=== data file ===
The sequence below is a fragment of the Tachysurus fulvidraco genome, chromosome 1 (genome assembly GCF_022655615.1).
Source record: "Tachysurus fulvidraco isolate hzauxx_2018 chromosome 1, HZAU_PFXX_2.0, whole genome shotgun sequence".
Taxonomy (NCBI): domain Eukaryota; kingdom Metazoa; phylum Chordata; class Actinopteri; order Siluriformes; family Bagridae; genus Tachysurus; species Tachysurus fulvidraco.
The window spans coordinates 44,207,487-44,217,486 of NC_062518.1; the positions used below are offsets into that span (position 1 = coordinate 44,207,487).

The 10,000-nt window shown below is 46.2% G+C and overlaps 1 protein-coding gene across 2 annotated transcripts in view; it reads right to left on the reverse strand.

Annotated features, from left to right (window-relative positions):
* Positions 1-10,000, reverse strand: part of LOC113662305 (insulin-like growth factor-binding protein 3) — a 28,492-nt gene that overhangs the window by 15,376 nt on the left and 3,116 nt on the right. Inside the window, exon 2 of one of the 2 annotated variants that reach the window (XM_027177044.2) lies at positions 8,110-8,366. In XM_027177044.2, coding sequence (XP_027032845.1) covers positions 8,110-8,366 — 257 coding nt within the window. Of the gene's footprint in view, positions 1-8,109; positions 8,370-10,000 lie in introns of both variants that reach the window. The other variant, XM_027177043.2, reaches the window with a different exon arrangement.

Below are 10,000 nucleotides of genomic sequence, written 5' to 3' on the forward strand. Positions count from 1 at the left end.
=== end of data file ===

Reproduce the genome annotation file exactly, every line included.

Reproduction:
The sequence below is a fragment of the Tachysurus fulvidraco genome, chromosome 1 (genome assembly GCF_022655615.1).
Source record: "Tachysurus fulvidraco isolate hzauxx_2018 chromosome 1, HZAU_PFXX_2.0, whole genome shotgun sequence".
Taxonomy (NCBI): domain Eukaryota; kingdom Metazoa; phylum Chordata; class Actinopteri; order Siluriformes; family Bagridae; genus Tachysurus; species Tachysurus fulvidraco.
The window spans coordinates 44,207,487-44,217,486 of NC_062518.1; the positions used below are offsets into that span (position 1 = coordinate 44,207,487).

The 10,000-nt window shown below is 46.2% G+C and overlaps 1 protein-coding gene across 2 annotated transcripts in view; it reads right to left on the reverse strand.

Annotated features, from left to right (window-relative positions):
* Positions 1-10,000, reverse strand: part of LOC113662305 (insulin-like growth factor-binding protein 3) — a 28,492-nt gene that overhangs the window by 15,376 nt on the left and 3,116 nt on the right. Inside the window, exon 2 of one of the 2 annotated variants that reach the window (XM_027177044.2) lies at positions 8,110-8,366. In XM_027177044.2, coding sequence (XP_027032845.1) covers positions 8,110-8,366 — 257 coding nt within the window. Of the gene's footprint in view, positions 1-8,109; positions 8,370-10,000 lie in introns of both variants that reach the window. The other variant, XM_027177043.2, reaches the window with a different exon arrangement.

Below are 10,000 nucleotides of genomic sequence, written 5' to 3' on the forward strand. Positions count from 1 at the left end.